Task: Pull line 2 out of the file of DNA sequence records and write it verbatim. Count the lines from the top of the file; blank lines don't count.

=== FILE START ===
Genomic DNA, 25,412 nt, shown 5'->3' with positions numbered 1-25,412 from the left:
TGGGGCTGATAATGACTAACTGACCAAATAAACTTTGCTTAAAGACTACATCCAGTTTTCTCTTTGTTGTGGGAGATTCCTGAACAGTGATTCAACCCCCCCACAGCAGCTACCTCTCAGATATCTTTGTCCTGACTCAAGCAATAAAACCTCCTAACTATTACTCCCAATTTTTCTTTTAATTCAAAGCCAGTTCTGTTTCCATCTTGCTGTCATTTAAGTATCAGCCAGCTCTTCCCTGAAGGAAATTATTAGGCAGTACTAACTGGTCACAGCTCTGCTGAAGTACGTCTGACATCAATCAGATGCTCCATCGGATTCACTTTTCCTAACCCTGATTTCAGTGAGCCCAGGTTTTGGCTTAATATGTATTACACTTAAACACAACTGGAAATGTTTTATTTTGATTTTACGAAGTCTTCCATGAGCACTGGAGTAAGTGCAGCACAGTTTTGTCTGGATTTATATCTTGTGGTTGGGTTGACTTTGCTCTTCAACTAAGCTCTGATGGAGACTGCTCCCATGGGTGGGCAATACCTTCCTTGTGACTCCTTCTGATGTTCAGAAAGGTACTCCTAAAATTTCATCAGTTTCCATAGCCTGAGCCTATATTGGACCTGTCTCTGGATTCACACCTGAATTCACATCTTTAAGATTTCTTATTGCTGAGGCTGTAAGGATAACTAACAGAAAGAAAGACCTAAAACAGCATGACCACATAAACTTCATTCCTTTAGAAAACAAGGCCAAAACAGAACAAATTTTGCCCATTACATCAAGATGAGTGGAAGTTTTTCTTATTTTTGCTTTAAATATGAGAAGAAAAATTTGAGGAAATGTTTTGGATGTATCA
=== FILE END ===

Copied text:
TGGGGCTGATAATGACTAACTGACCAAATAAACTTTGCTTAAAGACTACATCCAGTTTTCTCTTTGTTGTGGGAGATTCCTGAACAGTGATTCAACCCCCCCACAGCAGCTACCTCTCAGATATCTTTGTCCTGACTCAAGCAATAAAACCTCCTAACTATTACTCCCAATTTTTCTTTTAATTCAAAGCCAGTTCTGTTTCCATCTTGCTGTCATTTAAGTATCAGCCAGCTCTTCCCTGAAGGAAATTATTAGGCAGTACTAACTGGTCACAGCTCTGCTGAAGTACGTCTGACATCAATCAGATGCTCCATCGGATTCACTTTTCCTAACCCTGATTTCAGTGAGCCCAGGTTTTGGCTTAATATGTATTACACTTAAACACAACTGGAAATGTTTTATTTTGATTTTACGAAGTCTTCCATGAGCACTGGAGTAAGTGCAGCACAGTTTTGTCTGGATTTATATCTTGTGGTTGGGTTGACTTTGCTCTTCAACTAAGCTCTGATGGAGACTGCTCCCATGGGTGGGCAATACCTTCCTTGTGACTCCTTCTGATGTTCAGAAAGGTACTCCTAAAATTTCATCAGTTTCCATAGCCTGAGCCTATATTGGACCTGTCTCTGGATTCACACCTGAATTCACATCTTTAAGATTTCTTATTGCTGAGGCTGTAAGGATAACTAACAGAAAGAAAGACCTAAAACAGCATGACCACATAAACTTCATTCCTTTAGAAAACAAGGCCAAAACAGAACAAATTTTGCCCATTACATCAAGATGAGTGGAAGTTTTTCTTATTTTTGCTTTAAATATGAGAAGAAAAATTTGAGGAAATGTTTTGGATGTATCA